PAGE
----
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|Place of origin||United States|
|Parent case||11.2x72 Schuler|
|Bullet diameter||.308 in (7.8 mm)|
|Neck diameter||.340 in (8.6 mm)|
|Shoulder diameter||.491 in (12.5 mm)|
|Base diameter||.523 in (13.3 mm)|
|Rim diameter||.525 in (13.3 mm)|
|Case length||2.52 in (64 mm)|
|Overall length||3.35 in (85 mm)|
|Case capacity||89.0 gr. water|
|Rifling twist||10 to 12|
|Primer type||large rifle|
|Source(s): Newton Arms Company Catalog. 14th Edition: 1920. IN "Cartridges of the World" Frank C. Barnes, 3rd Edition: 1972.|
Newton originally called the cartridge the 30 Adolph Express after Fred Adolph, a well known immigrant gunsmith from Germany at the time, who had proposed the idea of necking rimless German cartridges down to produce a high velocity hunting cartridge. During Newton's period of cartridge and rifle design, the only rimless American cartridge was the smaller 30/06. When Newton later began manufacturing and marketing the ammunition for his cartridges and line of rifles, he renamed it the 30 Newton.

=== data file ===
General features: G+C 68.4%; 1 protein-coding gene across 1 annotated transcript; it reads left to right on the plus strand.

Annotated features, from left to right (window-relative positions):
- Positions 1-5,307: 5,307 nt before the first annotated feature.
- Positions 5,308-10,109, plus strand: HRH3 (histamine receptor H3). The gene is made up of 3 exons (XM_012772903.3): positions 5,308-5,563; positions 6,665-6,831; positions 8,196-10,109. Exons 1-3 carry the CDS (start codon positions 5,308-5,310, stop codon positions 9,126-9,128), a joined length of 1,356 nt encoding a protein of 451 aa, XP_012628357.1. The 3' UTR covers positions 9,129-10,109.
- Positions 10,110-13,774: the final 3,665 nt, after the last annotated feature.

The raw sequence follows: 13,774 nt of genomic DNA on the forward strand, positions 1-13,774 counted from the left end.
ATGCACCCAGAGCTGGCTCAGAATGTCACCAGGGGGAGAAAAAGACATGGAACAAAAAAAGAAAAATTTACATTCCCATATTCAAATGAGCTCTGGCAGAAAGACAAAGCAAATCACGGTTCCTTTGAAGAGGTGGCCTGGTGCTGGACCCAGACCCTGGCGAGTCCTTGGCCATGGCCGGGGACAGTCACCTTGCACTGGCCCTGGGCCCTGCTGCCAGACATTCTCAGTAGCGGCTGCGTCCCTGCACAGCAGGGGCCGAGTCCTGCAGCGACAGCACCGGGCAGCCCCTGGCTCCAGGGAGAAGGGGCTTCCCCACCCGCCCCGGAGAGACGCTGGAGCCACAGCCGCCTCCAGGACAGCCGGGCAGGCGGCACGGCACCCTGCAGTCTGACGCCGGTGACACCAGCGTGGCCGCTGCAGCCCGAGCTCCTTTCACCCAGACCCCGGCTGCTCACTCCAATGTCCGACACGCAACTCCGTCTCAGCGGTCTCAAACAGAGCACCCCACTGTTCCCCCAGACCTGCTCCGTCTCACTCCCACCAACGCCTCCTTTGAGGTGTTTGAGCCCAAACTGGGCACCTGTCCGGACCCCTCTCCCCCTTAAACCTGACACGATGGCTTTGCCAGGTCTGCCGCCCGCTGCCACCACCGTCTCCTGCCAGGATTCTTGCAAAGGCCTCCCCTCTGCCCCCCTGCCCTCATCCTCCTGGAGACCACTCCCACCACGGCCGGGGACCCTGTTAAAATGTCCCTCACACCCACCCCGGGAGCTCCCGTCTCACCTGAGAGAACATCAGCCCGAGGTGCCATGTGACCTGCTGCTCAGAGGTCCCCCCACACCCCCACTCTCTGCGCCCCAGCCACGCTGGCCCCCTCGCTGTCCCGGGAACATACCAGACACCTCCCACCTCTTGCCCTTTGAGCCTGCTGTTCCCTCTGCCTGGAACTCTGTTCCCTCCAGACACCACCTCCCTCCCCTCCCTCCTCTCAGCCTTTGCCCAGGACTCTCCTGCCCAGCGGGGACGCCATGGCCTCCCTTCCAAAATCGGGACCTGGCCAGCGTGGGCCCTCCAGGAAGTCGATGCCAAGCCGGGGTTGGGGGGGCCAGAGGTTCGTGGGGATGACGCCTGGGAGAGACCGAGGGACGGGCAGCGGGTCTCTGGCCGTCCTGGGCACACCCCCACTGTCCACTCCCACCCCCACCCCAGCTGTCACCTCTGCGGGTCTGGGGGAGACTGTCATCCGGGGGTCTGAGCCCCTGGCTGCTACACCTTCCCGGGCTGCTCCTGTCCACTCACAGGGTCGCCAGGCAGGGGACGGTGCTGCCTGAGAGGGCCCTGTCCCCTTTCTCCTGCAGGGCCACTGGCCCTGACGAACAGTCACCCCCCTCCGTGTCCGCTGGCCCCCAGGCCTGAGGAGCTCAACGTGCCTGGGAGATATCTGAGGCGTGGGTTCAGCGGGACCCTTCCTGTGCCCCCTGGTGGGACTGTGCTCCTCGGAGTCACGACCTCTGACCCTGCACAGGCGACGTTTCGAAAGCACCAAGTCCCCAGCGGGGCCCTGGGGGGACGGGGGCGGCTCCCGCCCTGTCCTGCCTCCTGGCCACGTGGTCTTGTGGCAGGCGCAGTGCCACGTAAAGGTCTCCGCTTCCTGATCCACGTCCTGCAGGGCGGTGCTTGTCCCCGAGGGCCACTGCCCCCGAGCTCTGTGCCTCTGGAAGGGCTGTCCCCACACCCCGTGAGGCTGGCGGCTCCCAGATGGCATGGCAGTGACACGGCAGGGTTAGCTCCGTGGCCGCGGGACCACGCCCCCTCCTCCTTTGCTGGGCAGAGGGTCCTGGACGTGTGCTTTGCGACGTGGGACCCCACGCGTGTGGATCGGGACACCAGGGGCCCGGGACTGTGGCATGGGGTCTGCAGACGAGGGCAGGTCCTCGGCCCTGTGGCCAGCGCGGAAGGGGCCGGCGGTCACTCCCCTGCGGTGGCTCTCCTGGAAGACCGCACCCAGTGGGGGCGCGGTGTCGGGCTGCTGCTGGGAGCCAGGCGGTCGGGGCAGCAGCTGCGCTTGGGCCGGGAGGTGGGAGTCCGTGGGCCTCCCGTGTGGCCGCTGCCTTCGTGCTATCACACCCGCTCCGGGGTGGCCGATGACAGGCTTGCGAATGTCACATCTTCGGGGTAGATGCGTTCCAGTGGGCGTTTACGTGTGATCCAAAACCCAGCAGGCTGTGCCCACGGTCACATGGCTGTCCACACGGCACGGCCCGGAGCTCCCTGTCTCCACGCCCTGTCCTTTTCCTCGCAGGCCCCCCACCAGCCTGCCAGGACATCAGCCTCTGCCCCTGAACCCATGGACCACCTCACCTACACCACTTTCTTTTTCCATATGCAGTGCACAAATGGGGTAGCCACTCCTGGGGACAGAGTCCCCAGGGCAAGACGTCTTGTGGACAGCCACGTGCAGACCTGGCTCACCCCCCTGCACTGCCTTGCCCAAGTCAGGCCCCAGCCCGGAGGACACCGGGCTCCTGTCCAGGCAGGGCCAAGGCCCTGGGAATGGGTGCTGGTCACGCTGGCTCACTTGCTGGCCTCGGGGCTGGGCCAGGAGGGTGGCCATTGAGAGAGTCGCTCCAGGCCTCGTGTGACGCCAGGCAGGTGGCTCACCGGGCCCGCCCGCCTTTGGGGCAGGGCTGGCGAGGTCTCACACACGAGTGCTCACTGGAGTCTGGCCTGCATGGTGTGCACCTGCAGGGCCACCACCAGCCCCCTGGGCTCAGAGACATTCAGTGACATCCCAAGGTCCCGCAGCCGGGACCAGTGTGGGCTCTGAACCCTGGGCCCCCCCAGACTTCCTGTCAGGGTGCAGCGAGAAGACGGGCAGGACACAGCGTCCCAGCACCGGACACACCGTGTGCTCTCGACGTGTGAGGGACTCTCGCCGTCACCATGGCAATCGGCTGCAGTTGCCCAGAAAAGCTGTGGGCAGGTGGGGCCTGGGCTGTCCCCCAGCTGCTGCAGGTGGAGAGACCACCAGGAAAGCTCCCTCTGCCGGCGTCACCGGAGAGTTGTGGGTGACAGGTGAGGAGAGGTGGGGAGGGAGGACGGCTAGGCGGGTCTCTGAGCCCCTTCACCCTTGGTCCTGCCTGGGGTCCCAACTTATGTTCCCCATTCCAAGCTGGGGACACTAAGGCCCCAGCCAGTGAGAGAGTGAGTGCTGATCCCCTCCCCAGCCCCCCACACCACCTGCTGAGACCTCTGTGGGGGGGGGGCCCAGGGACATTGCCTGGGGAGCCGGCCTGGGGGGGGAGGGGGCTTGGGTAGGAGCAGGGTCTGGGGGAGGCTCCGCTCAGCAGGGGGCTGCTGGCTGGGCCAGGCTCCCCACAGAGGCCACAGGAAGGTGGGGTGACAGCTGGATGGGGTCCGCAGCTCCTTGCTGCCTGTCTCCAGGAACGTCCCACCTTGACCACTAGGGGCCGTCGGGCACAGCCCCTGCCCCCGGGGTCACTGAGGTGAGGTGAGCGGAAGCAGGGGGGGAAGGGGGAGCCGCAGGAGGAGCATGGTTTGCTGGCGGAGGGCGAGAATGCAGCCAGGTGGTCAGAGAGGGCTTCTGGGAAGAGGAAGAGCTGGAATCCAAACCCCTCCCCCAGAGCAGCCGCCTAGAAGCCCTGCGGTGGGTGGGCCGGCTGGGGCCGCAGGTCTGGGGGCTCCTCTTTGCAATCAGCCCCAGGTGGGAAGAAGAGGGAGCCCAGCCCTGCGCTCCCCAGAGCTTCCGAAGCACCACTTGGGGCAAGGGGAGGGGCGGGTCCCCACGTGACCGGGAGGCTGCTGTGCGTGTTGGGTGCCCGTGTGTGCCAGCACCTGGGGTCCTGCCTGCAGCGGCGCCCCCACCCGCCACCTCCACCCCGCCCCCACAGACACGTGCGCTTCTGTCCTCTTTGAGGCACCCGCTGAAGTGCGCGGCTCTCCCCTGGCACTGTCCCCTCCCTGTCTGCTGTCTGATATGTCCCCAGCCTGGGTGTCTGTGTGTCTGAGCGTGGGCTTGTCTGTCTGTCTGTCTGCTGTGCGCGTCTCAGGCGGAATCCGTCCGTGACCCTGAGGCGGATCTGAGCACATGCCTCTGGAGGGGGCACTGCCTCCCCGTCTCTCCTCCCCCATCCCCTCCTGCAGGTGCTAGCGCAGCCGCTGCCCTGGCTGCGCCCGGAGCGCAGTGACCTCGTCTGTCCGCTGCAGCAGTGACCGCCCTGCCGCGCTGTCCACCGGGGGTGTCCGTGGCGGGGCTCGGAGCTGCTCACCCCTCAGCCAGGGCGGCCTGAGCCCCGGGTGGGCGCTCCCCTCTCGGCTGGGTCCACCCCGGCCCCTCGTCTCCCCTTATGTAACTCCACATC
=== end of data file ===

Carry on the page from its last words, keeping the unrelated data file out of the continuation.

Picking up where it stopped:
The Newton Arms Company was the only manufacturer of commercial rifles chambered for this cartridge. It should not be confused with the .30 Belted Newton (a.k.a. .30-338), which is a different cartridge not designed by Charles Newton. Although suitable for any large North American game, it is an obsolete round no longer manufactured. Before World War II, loaded cartridges were once offered by Western Cartridge Company. Small runs of 30 Newton brass are occasionally made by Jamison Brass and Roberson Brass. Cases for 30 Newton can be easily made from .375 Ruger as they are very similar other than the caliber of the case neck; so much so that many assume Ruger based their cartridge on the 30 Newton case. 8x68S brass can also be used.
- Barnes, Frank C. Cartridges of the World. 3rd Edition: 1972.
- Charles Newton: Father of High Velocity. Jennings. 1985. ASIN B00147N8N4.
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